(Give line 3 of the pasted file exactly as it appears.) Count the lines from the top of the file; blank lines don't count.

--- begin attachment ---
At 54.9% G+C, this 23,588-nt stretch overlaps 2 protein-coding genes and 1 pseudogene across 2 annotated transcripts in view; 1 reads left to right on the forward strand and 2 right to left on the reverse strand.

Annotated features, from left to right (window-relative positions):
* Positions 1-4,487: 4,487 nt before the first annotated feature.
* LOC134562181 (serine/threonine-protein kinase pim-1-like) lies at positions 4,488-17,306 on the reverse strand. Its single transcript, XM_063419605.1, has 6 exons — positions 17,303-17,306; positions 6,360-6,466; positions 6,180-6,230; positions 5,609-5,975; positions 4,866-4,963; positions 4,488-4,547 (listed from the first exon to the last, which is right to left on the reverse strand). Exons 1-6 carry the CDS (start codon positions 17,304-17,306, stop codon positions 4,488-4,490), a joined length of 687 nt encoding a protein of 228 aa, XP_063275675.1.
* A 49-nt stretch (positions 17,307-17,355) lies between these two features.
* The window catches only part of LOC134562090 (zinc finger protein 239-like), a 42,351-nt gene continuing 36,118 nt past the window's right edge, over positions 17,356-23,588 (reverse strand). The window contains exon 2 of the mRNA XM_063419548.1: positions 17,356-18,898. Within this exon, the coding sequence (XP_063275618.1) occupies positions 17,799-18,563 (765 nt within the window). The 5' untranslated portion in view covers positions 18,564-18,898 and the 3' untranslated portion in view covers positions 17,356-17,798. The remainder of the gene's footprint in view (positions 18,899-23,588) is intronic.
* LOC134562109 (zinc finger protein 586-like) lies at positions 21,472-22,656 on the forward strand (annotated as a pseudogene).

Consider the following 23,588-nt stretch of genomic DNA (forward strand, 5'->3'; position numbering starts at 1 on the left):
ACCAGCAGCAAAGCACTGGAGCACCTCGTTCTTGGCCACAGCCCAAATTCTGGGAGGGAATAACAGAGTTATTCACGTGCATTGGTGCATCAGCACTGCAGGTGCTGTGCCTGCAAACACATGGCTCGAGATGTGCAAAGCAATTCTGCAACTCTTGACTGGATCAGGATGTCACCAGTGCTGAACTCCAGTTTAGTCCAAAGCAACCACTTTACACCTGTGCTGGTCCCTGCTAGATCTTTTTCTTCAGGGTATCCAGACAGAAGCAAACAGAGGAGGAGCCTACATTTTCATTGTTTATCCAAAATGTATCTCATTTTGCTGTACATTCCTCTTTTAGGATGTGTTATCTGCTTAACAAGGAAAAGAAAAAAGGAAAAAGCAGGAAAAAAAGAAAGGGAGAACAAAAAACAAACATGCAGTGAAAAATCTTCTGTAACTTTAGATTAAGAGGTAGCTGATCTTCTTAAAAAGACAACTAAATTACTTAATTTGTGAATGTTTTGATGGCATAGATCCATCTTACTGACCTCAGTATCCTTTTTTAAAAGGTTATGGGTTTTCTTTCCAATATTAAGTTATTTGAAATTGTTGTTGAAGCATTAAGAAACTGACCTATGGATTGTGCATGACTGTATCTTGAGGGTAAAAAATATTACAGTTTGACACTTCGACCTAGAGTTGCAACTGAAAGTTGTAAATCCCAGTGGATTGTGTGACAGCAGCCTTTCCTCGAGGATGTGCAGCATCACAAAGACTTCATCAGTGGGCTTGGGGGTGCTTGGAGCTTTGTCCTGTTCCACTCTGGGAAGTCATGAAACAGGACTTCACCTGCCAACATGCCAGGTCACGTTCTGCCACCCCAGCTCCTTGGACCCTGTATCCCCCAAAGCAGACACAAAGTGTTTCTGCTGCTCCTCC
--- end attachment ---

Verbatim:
* Positions 1-4,487: 4,487 nt before the first annotated feature.